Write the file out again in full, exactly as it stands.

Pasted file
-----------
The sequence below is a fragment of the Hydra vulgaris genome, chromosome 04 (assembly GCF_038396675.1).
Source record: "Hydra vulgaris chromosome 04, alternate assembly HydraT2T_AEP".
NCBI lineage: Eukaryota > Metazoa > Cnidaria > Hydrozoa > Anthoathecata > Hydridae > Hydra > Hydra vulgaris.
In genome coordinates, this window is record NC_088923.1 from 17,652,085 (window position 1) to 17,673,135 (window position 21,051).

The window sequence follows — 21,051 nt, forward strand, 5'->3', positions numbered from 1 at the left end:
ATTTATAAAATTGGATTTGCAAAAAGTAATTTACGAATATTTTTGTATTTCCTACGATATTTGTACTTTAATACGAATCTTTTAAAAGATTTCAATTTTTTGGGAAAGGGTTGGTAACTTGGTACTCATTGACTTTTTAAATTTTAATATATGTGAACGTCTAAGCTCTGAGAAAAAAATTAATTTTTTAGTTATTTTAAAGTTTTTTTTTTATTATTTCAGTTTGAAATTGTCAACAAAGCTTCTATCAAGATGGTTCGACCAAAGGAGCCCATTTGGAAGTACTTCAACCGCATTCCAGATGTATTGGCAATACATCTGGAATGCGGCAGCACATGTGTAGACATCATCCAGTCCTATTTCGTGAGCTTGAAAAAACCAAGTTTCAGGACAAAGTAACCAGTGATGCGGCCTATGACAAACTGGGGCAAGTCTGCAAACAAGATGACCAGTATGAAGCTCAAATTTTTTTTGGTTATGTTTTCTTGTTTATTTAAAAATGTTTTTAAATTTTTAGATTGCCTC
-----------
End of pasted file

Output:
The sequence below is a fragment of the Hydra vulgaris genome, chromosome 04 (assembly GCF_038396675.1).
Source record: "Hydra vulgaris chromosome 04, alternate assembly HydraT2T_AEP".
NCBI lineage: Eukaryota > Metazoa > Cnidaria > Hydrozoa > Anthoathecata > Hydridae > Hydra > Hydra vulgaris.
In genome coordinates, this window is record NC_088923.1 from 17,652,085 (window position 1) to 17,673,135 (window position 21,051).

The window sequence follows — 21,051 nt, forward strand, 5'->3', positions numbered from 1 at the left end:
ATTTATAAAATTGGATTTGCAAAAAGTAATTTACGAATATTTTTGTATTTCCTACGATATTTGTACTTTAATACGAATCTTTTAAAAGATTTCAATTTTTTGGGAAAGGGTTGGTAACTTGGTACTCATTGACTTTTTAAATTTTAATATATGTGAACGTCTAAGCTCTGAGAAAAAAATTAATTTTTTAGTTATTTTAAAGTTTTTTTTTTATTATTTCAGTTTGAAATTGTCAACAAAGCTTCTATCAAGATGGTTCGACCAAAGGAGCCCATTTGGAAGTACTTCAACCGCATTCCAGATGTATTGGCAATACATCTGGAATGCGGCAGCACATGTGTAGACATCATCCAGTCCTATTTCGTGAGCTTGAAAAAACCAAGTTTCAGGACAAAGTAACCAGTGATGCGGCCTATGACAAACTGGGGCAAGTCTGCAAACAAGATGACCAGTATGAAGCTCAAATTTTTTTTGGTTATGTTTTCTTGTTTATTTAAAAATGTTTTTAAATTTTTAGATTGCCTC